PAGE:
Mr. George Foulkes (Carrick, Cumnock and Doon Valley)

Does the Minister realise that those of my constituents who are employed at the Girvan factory of Rowntree will be deeply disappointed that he is adopting a Pontius Pilate role, which suggests that he is acting under the influence of his unelected boss?

Is he aware that the Girvan travel-to-work area has the third highest level of unemployment in the country? What guarantee can he offer the people in the Rowntree factory in Girvan that their jobs will be protected?

Mr. Clarke

If anyone is taking any Roman attitudes in all this it is the British investor who, with the encouragement of the British Government, is building up an empire of overseas holdings throughout the world, as British investors move into America and Europe. The average American business man wears a Brooke's Brothers suit, but is not usually worried that that company is British-owned. If one wishes to stay in a Hilton hotel outside America, one finds that one is staying in a British-owned hotel. If, on the other hand, one buys a bottle of good British Ashbourne mineral water, one finds that it is produced by Nestlé in its factory in Derbyshire.

It is absurd to adopt this nationalist approach to policy, and it will become ever more so by 1992. Even the nationality of companies is a matter of argument. We talk about these companies being national companies because their headquarters are in a given place, but the nationality of the shareholders is becoming more international all the time. In our competition policy we have to consider consumers' interests and the impact on the economy as a whole, and that is what we shall do.

I am sure that both competing bidders will make their statements about what the future holds for jobs, manufacturing, cost-effectiveness and any rationalisations that they may undertake. Those are matters for management. They never would be matters for the Government, whether the company remains wholly Rowntree-owned or whether it is taken over by Nestlé, Suchard or anyone else.

Mr. Michael Grylls (Surrey, North-West)

Does my right hon. and learned Friend agree that as there are only six firms in the EEC controlling 70 per cent. of the EEC confectionery market there is a prima facie case, on European competition grounds, for blocking this bid, which would reduce their numbers from six to five? Does that not show that there is an urgent need to accept and adopt the EEC merger directive?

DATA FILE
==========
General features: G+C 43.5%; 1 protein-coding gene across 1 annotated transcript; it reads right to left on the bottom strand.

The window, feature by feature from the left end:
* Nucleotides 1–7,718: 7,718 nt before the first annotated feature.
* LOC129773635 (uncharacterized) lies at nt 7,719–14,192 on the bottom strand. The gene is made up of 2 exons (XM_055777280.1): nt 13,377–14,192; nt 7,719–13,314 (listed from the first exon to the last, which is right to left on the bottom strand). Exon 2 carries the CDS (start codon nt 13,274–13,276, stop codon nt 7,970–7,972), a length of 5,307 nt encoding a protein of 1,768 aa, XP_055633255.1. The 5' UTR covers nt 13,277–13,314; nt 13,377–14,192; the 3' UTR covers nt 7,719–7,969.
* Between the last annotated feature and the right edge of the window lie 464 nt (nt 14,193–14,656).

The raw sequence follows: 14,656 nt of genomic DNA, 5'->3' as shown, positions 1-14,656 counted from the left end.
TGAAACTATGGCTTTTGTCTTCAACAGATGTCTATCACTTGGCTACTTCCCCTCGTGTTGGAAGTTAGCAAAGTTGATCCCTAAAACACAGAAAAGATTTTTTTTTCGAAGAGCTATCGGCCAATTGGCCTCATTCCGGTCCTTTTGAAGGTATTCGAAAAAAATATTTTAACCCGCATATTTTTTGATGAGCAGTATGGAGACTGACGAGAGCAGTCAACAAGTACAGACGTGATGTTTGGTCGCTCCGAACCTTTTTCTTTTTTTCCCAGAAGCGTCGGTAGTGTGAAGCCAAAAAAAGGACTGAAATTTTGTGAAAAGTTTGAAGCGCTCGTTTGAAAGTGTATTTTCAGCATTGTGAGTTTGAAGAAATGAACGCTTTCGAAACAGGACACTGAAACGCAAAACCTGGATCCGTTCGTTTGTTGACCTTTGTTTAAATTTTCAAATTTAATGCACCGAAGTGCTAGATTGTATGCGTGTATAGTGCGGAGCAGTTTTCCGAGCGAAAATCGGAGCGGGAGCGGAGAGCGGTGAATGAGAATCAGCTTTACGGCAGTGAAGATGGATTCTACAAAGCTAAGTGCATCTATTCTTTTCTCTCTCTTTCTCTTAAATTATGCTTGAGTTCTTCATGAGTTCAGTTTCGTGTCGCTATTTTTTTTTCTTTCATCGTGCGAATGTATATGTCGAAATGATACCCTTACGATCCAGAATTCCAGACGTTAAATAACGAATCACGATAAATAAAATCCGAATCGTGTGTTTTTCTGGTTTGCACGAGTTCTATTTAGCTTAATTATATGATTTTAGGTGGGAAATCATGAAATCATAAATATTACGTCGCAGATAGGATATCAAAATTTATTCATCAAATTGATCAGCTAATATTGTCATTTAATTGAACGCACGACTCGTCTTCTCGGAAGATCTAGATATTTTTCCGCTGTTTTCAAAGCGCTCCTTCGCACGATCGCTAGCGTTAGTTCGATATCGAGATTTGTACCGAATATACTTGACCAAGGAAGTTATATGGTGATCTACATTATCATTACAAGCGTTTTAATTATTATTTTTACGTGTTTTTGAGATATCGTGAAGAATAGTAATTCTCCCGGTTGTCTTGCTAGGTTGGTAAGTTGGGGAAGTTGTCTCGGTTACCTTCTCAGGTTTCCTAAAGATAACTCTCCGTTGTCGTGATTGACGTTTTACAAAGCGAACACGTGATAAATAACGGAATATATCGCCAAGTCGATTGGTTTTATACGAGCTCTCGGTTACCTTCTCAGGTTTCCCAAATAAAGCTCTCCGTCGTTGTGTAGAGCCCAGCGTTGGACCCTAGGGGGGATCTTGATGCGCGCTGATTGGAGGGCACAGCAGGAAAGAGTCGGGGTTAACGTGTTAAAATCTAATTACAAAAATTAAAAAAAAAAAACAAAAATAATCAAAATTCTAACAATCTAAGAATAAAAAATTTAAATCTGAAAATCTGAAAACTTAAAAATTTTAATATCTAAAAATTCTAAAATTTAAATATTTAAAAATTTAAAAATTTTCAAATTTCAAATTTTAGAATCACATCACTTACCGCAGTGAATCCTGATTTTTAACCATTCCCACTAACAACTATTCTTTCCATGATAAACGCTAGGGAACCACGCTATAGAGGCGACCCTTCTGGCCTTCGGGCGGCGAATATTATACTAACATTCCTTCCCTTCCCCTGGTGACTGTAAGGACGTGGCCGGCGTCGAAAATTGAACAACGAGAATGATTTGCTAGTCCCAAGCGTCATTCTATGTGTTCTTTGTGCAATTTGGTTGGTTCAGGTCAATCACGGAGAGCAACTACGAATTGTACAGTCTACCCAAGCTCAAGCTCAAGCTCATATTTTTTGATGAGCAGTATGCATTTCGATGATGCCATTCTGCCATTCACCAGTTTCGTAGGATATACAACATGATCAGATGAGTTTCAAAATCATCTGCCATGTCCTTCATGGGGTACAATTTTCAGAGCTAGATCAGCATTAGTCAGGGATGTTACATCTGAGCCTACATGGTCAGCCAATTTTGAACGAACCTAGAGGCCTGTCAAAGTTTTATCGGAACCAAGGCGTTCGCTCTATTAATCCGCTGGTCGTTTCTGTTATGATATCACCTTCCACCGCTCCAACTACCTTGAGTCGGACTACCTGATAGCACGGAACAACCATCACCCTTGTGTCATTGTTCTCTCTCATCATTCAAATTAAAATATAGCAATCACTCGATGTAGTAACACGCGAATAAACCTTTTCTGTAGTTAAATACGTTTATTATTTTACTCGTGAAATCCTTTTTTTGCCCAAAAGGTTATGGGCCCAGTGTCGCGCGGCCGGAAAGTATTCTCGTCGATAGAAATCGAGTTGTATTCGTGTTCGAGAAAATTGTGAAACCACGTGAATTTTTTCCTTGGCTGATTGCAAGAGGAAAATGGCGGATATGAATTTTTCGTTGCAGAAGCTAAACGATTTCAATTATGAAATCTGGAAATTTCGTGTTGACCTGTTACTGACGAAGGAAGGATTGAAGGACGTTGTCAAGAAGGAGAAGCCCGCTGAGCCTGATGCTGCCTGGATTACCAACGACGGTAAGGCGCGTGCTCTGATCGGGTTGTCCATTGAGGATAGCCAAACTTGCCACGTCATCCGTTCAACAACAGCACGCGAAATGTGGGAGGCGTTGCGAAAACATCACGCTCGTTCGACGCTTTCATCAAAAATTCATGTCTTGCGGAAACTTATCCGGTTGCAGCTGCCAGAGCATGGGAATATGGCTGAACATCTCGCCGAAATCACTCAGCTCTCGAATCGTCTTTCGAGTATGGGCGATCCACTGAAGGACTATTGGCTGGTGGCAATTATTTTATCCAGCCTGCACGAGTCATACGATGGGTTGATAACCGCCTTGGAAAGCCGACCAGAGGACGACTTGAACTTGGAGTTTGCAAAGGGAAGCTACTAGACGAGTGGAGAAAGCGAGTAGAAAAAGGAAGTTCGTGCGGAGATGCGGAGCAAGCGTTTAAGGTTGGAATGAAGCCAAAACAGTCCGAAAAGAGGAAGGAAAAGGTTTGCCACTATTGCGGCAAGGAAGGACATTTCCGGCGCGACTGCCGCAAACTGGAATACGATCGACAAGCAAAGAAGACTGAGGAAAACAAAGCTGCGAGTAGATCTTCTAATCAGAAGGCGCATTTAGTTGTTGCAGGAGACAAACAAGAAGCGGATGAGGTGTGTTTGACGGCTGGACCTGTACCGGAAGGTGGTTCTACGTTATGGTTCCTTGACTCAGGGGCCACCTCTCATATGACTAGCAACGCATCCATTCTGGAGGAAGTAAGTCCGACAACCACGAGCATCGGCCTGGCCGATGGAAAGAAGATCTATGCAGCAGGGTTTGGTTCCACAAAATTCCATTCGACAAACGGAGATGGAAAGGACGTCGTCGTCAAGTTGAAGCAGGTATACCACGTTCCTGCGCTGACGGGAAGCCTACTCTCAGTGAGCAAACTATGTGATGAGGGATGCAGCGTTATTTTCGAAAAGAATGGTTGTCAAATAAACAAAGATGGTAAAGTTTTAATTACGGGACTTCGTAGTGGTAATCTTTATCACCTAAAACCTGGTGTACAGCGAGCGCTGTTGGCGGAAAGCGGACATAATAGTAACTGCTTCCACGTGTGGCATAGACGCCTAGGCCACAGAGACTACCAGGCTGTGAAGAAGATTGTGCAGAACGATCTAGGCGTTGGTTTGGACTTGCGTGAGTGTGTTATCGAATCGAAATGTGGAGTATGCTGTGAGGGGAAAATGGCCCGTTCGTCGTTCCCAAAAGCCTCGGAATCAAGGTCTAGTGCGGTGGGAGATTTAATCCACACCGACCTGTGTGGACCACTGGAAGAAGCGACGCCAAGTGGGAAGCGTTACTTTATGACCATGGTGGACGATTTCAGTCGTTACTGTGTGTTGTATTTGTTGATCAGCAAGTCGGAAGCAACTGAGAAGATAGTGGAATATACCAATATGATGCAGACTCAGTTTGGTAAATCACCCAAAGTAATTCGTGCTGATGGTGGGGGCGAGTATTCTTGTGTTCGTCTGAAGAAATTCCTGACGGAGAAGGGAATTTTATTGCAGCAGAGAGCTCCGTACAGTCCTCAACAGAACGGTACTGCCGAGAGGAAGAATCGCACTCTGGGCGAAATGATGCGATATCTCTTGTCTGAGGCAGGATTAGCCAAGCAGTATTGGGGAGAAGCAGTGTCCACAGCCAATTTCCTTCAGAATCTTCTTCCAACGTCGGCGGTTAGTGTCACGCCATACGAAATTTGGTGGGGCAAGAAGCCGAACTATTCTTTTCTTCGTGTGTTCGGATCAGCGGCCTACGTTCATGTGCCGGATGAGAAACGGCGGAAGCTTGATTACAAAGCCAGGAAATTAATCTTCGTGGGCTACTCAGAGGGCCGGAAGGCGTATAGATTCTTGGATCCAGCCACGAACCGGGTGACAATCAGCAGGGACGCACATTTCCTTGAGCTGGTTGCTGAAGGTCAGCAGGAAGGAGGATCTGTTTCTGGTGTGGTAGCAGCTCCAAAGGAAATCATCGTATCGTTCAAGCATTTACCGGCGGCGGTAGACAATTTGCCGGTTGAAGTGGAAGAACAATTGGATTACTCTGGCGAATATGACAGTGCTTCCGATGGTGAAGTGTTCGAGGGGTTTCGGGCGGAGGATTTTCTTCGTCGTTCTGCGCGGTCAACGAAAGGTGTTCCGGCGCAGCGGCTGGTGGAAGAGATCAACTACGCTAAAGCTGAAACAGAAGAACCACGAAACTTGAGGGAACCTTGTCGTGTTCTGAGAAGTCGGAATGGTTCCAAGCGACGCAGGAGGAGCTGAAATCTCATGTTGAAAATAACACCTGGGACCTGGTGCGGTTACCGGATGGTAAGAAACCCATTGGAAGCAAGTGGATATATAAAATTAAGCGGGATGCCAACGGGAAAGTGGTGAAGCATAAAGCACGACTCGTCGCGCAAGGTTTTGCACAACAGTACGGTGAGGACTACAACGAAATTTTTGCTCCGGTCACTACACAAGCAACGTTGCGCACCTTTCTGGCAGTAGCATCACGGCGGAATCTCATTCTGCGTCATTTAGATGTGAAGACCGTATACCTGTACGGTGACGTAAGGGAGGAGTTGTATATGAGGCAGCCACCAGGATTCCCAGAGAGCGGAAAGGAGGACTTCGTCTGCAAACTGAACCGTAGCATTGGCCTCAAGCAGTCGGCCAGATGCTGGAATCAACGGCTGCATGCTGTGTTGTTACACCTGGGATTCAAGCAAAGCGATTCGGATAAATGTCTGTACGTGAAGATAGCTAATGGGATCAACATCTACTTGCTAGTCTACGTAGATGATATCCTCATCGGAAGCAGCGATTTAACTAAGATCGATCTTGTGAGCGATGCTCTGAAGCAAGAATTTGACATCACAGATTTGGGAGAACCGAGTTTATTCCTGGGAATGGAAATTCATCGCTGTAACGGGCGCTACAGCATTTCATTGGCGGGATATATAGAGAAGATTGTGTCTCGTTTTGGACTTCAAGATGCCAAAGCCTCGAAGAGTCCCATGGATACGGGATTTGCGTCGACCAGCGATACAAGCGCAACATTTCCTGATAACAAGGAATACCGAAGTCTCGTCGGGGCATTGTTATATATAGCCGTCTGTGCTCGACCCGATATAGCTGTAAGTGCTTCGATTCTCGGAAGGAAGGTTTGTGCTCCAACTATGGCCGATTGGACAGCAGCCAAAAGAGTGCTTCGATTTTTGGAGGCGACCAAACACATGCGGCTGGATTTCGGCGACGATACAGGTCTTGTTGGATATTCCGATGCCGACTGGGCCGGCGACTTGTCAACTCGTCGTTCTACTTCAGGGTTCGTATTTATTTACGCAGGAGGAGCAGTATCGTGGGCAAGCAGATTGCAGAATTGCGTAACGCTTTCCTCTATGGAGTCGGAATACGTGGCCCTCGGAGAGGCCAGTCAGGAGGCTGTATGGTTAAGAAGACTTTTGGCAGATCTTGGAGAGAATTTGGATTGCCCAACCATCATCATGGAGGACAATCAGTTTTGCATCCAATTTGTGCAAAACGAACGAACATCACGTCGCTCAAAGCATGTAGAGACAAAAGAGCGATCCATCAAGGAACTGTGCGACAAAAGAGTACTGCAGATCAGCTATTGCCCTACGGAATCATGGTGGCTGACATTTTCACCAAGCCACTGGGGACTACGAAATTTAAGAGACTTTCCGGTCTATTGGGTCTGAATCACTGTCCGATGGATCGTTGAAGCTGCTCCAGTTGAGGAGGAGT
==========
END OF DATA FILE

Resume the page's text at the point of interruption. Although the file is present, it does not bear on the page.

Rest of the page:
Are we not sending a dangerous signal to British industry? If, in preparation for 1992, British firms invest in improving their R and D, their marketing and their general organisation, and their profits drop in the short-term, and if the British Government will not stand by them if they are attacked by predatory bids just at that moment, is that not dangerous?

Mr. Clarke

We do not know whether the bid will be successful. That is not a matter for me or my right hon. and noble Friend. It depends on what happens and on the decision of the shareholders. If it is right that the emergence of 1992 will lead to a concentration of ownership, we have to make sure that the European consumer and the European economy are protected against the problems of monopoly and merger. We are in discussion with the Commission about the future role of European competition policy, on which we have an open mind. We are, however, anxious to ensure that any European-wide agreement should be based broadly on our principles of free investment, not taking nationalist decisions, and acting in the best economic interests of the economy and consumers. We would not want Europe to adopt anything that stopped British investors maintaining the substantial level of acquisitions in western Europe upon which they are now embarked.

Mr. John Garrett (Norwich, South)

Is the Minister aware that his answer will cause some concern among the thousand Rowntree workers in my constituency, who happen to work on a prime city centre site? Would not a reference to the MMC be the only way of obtaining an objective study of the national interest in these matters? Has not the right hon. and learned Gentleman given the green light to protected European predators to take over any British company that they happen to fancy?

Mr. Clarke

Anyone who wants to acquire a company has to persuade the shareholders that he is making the right price offer for it or has the prospect of developing that company and improving its performance. We must judge bids, from wherever they come, thus: if the Government decide to intervene and stop the shareholders deciding, they must do that on the basis of the national interest, the consumers' interest and the various other things that we have been discussing. The Director General of Fair Trading and my right hon. and noble Friend have carefully considered those aspects and have decided that they are not affected in this case.

At the moment, British investors go overseas much more than others. It is to the advantage of other countries if they open up their markets o overseas investment—they get capital inflows as a result. British predators are more feared than any others across most of western Europe, and long may that remain so.

Mr. Anthony Beaumont-Dark (Birmingham. Selly Oak)

Does my right hon. and learned Friend accept that all of us realise that British companies are taking over overseas companies, just as British companies are being taken over, and that that is a good thing? Is not the problem that the Government's monopolies and mergers policy has become a shambles and needs to be re-thought? Cadbury and Rowntree would fit ideally together, not just because of their enterprise, but because of their backgrounds, and make an excellent merger. However, because of the monopolies and mergers policy such a suggestion would be flung into the arms of the MMC, so they are hamstrung. If we are to have free competition, let us have free competition, and not stop British firms from doing what is good for Britain.

Mr. Clarke